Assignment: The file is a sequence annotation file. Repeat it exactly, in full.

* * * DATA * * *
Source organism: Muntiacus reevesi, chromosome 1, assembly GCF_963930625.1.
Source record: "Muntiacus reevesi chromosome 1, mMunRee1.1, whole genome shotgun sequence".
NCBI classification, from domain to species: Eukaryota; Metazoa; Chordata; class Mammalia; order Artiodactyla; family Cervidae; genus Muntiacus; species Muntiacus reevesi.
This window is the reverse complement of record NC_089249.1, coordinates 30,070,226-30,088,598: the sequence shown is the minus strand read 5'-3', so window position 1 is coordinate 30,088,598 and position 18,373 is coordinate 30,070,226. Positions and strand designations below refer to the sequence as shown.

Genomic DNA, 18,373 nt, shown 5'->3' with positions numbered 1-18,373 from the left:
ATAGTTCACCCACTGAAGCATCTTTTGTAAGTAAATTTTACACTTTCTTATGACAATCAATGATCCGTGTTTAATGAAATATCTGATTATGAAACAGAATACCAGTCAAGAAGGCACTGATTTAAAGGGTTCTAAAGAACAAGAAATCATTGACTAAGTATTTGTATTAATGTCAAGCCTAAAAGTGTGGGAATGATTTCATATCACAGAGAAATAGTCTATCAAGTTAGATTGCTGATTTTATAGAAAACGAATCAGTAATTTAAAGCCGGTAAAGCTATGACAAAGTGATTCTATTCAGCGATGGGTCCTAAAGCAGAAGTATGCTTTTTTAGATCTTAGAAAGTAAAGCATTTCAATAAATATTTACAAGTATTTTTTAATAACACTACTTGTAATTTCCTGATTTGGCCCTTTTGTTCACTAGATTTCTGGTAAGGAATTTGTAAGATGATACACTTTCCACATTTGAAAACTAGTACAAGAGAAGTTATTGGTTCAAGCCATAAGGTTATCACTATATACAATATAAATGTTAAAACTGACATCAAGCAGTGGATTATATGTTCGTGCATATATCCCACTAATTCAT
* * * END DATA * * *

Source organism: Muntiacus reevesi, chromosome 1, assembly GCF_963930625.1.
Source record: "Muntiacus reevesi chromosome 1, mMunRee1.1, whole genome shotgun sequence".
NCBI classification, from domain to species: Eukaryota; Metazoa; Chordata; class Mammalia; order Artiodactyla; family Cervidae; genus Muntiacus; species Muntiacus reevesi.
This window is the reverse complement of record NC_089249.1, coordinates 30,070,226-30,088,598: the sequence shown is the minus strand read 5'-3', so window position 1 is coordinate 30,088,598 and position 18,373 is coordinate 30,070,226. Positions and strand designations below refer to the sequence as shown.

Genomic DNA, 18,373 nt, shown 5'->3' with positions numbered 1-18,373 from the left:
ATAGTTCACCCACTGAAGCATCTTTTGTAAGTAAATTTTACACTTTCTTATGACAATCAATGATCCGTGTTTAATGAAATATCTGATTATGAAACAGAATACCAGTCAAGAAGGCACTGATTTAAAGGGTTCTAAAGAACAAGAAATCATTGACTAAGTATTTGTATTAATGTCAAGCCTAAAAGTGTGGGAATGATTTCATATCACAGAGAAATAGTCTATCAAGTTAGATTGCTGATTTTATAGAAAACGAATCAGTAATTTAAAGCCGGTAAAGCTATGACAAAGTGATTCTATTCAGCGATGGGTCCTAAAGCAGAAGTATGCTTTTTTAGATCTTAGAAAGTAAAGCATTTCAATAAATATTTACAAGTATTTTTTAATAACACTACTTGTAATTTCCTGATTTGGCCCTTTTGTTCACTAGATTTCTGGTAAGGAATTTGTAAGATGATACACTTTCCACATTTGAAAACTAGTACAAGAGAAGTTATTGGTTCAAGCCATAAGGTTATCACTATATACAATATAAATGTTAAAACTGACATCAAGCAGTGGATTATATGTTCGTGCATATATCCCACTAATTCAT